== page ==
The elegant option is to let the reader observe the scene as it appears and witness the action as it occurs.

Here's the rewrite:

Robert followed Eunice into the library. Invoices were scattered across the clerk's desk, and the atlas, which had rested on a reading stand the day before, lay open in Eunice's armchair by the fire.

Eunice approached the clerk, a bony, hollow-cheeked fellow who repeatedly wiped his hands on his tunic. 'Leave us now, Petre,' she said. 'I need to consult Sir Robert in private.'

The POV question does not apply. The character is not relating events outside his experience, events that occur beyond his line-of-sight or hearing. The POV character is only describing what he sees and hears.

In 'The Art of Fiction,' John Gardner introduced a generation of writers to the concept of a 'vivid and continuous' fictional dream. The reader sees story events as if she were nestled inside the POV character's head. She sees what the POV character sees, hears what the POV character hears, smells what the POV character smells, listens to the POV character's thoughts. The reader's reality shifts. She doesn't just read the story; she experiences the story.

Gawking characters disturb the fictional dream. The reader cannot believe she's experiencing the story when plot events must be filtered through the character, no more than my telling her what I saw would have allowed my grandmother to experience The Ed Sullivan Show.

Gawking can occur with any sensory perception. We've seen gawking at setting (visual gawking) and gawking at sound. Here are examples of other sensory gawking:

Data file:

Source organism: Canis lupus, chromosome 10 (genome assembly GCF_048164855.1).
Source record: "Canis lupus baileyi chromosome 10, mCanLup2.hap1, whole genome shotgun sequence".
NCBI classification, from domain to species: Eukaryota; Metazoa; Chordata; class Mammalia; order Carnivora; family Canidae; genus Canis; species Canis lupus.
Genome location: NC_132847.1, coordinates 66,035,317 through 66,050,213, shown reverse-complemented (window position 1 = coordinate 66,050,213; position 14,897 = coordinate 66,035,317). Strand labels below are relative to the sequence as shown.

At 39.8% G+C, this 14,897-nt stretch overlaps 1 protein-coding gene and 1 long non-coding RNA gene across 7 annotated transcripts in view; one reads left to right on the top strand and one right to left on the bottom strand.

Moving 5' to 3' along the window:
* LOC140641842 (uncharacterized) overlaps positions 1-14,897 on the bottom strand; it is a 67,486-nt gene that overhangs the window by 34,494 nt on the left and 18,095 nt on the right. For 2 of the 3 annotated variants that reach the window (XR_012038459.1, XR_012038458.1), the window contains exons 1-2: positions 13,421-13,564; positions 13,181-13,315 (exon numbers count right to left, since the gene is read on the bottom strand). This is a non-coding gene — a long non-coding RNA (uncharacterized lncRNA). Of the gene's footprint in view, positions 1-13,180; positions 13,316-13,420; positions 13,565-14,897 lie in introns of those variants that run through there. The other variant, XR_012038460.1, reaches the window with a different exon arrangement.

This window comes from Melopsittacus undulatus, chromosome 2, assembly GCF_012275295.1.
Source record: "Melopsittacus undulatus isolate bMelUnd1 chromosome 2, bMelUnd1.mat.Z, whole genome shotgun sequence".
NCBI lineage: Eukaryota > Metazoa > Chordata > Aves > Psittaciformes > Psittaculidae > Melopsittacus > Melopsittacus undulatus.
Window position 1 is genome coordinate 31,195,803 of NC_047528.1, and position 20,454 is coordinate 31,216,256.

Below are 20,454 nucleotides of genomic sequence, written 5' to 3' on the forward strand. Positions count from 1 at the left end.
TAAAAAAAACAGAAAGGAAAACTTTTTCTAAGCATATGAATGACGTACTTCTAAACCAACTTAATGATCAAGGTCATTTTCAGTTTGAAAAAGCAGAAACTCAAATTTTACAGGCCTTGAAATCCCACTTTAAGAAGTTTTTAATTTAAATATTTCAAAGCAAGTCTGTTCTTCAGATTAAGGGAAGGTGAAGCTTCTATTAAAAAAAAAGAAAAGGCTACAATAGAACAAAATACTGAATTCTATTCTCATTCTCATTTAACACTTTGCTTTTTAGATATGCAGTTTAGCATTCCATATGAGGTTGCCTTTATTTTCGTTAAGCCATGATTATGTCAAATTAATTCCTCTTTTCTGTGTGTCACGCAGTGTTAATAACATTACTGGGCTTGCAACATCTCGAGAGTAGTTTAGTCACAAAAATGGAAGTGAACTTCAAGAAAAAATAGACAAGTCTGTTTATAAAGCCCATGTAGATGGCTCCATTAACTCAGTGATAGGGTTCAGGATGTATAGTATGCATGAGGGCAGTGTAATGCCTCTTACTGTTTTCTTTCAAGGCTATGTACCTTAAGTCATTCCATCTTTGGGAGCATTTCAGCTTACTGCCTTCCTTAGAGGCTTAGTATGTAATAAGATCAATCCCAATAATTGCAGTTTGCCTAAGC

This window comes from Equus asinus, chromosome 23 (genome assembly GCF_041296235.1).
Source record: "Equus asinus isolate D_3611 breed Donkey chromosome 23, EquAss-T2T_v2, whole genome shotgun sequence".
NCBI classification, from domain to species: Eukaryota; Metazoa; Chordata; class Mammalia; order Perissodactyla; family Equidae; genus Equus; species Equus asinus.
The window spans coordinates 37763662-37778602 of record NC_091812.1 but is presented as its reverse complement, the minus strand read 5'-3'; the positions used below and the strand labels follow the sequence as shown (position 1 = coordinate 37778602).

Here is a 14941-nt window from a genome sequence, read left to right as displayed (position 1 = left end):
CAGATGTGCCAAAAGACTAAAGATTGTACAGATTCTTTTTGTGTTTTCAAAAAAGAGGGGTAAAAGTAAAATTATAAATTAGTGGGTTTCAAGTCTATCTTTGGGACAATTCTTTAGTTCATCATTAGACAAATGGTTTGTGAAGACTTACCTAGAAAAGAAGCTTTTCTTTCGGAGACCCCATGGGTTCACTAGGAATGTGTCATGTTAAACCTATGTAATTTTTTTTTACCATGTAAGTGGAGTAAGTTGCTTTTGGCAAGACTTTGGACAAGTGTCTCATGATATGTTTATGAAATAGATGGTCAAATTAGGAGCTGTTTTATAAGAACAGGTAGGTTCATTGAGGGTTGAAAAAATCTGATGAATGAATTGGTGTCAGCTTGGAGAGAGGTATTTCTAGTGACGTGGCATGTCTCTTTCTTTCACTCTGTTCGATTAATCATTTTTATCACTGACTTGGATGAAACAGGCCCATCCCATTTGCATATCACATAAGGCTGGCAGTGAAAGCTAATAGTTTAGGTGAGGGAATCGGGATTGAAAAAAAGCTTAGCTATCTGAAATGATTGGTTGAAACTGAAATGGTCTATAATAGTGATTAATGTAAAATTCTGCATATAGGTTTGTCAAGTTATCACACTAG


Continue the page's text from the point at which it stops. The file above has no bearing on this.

Smell

JoAnn hesitated, her hand poised above the dumpster. She smelled the odor of rotten fish—and something worse—something vinegary and rancid.

The odor is coming from the dumpster, so the fix is to tell what the dumpster smells like.

The fix: JoAnn hesitated, her hand poised above the dumpster. It stank of rotten fish—and something worse—something vinegary and rancid.

Taste

Kevin bit into the biscuit. The sweet taste of fresh butter melted on his tongue.

Here, we've told the reader that the character tasted what the character tasted.

The fix: Kevin bit into the biscuit. Sweet, fresh butter melted on his tongue.

Feeling

Lee felt an icy wind barreling down the steep walls of Breiche Pass. He tightened the straps on Sissie's litter and tucked the blanket under her chin, praying they could both survive the night.

We are in Lee's POV. How would he know the wind is icy, unless he felt it? We do not need to tell the reader what is otherwise obvious.

The fix: An icy wind barreled down the steep walls of Breiche Pass. Lee tightened the straps on Sissie's litter and tucked the blanket under her chin, praying they could both survive the night.